8 courses that should host the PGA Championship

1 of 8 Evan Schiller

Sebonack Golf Club -- Southampton, N.Y.

This 2006 Jack Nicklaus/Tom Doak collaboration counts the National Golf Links of America and Shinnecock Hills as neighbors on the eastern end of Long Island. It hosted the 2013 U.S. Women’s Open, and who wouldn’t mind spending some time in the Hamptons, watching the Jordans and Rorys battle the Peconic Bay breezes.
2 of 8 Joann Dost

Spyglass Hill -- Pebble Beach, Calif.

Every year at the AT&T, Spyglass is dumbed down to get amateurs around in seven hours. I’d love to see the pros cope with this course set up in full. Plus, August on the Monterey Peninsula is pleasant duty indeed.
3 of 8 Chris Condon/PGA Tour/Getty Images

Muirfield Village -- Dublin, Ohio

Sure, this course already enjoys tons of exposure from Jack’s annual PGA Tour shindig. But it would be nice to see the PGA show some additional love by tossing a bone to the five-time winner of its premier championship, whose hometown course is easily deserving of a major.
4 of 8 Larry Lambrecht

Pine Valley Golf Club -- Pine Valley, N.J.

This fantasy pick hosted the 1985 Walker Cup and is home to the annual Crump Cup, an international event that no top amateur turns down. Alas, our top-ranked course in the world has too much sand and scrub to allow for efficient gallery flow, but wouldn’t it be awesome to see the game’s best tackle the best course in the game?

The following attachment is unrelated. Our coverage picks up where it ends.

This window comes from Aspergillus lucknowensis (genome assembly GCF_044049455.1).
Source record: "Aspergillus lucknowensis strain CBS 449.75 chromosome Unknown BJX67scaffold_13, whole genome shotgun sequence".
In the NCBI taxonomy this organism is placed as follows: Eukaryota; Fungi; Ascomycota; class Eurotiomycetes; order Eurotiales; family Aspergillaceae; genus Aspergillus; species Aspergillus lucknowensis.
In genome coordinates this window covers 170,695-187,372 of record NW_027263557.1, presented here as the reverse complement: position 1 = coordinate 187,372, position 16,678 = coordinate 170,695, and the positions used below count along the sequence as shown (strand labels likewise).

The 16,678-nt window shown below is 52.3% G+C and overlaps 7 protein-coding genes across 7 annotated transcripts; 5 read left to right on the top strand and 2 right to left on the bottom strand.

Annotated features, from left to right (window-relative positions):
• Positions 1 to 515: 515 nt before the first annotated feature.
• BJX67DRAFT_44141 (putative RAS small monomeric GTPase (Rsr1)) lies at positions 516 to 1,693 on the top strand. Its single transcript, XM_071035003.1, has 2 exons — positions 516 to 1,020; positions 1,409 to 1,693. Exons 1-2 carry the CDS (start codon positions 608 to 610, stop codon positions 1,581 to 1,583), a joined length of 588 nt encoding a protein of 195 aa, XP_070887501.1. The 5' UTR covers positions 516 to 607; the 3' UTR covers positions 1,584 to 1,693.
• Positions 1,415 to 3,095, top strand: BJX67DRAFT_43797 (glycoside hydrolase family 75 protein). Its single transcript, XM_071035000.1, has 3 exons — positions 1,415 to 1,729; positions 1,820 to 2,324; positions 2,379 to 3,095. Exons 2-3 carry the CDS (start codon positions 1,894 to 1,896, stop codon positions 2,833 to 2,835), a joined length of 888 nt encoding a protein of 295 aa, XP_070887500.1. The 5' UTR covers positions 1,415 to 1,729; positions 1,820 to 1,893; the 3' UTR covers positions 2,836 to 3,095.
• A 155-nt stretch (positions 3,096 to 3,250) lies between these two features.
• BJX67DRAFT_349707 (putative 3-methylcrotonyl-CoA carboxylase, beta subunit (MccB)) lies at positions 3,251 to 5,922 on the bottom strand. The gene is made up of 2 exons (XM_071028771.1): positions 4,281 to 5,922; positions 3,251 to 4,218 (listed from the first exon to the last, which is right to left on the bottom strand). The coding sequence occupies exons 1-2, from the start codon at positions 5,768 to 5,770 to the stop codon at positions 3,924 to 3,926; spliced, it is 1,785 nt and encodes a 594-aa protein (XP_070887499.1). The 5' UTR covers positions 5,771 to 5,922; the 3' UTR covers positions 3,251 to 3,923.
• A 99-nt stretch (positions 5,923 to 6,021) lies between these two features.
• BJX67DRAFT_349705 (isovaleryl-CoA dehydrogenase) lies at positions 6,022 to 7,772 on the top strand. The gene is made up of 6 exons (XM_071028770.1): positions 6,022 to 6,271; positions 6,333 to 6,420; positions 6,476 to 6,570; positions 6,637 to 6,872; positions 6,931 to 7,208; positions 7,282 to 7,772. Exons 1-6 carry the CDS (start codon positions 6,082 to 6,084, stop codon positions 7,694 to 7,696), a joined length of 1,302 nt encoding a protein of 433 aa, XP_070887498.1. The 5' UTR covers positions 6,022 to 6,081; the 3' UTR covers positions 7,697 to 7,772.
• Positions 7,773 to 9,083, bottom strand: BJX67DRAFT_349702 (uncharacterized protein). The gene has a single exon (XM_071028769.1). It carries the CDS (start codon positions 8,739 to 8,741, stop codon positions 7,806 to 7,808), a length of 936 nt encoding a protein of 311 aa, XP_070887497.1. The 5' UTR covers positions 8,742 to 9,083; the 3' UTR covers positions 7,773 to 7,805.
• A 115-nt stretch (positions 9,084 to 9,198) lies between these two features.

5 of 8 Courtesy of Pronghorn

Pronghorn (Nicklaus Course) -- Bend, Ore.

Formerly a private real estate development, Pronghorn now offers limited public play, although few will take on the 7,379-yard tips. I’d relish watching the pros try it.
6 of 8 Larry Lambrecht

Crystal Downs -- Frankfort, Mich.

Perched upon a bluff between Lake Michigan and Crystal Lake, this Alister MacKenzie/Perry Maxwell collaboration is a bit too remote and lacks sufficient length to bother today’s stars, but toss in gusts off the lake, dense native roughs and enough classic holes to fill a textbook, and it would provide a memorable PGA site regardless of scores.
7 of 8 David Cannon/Getty Images

Pacific Dunes -- Bandon, Ore.

No course in the U.S. serves up such a quirky, yet delightful stew of imaginative shot-making opportunities and mind-blowing aesthetics. Amid shaggy sand dunes, prickly gorse bushes and natural "blow-out" bunkers on wind-blown cliffs 100 feet above the Pacific, architect Tom Doak created a back nine with three par 5s and four par 3s. Lack of population, airport access, available lodging and gallery space make this a fantasy pick, but a man can dream, can't he?
8 of 8 David Cannon/Getty Images

Sand Hills -- Mullen, Neb.

Jim Awtrey, former CEO of the PGA of America, made this his fantasy PGA pick a few years back and it's easy to see why. It's sheer folly because it's impossibly remote, but the effort to get here is worth it. Hewn from wind-blasted, prairie land and blanketed with tall golden grasses, this Bill Coore/Ben Crenshaw design is considered by many to be the best course built in the last 50 years.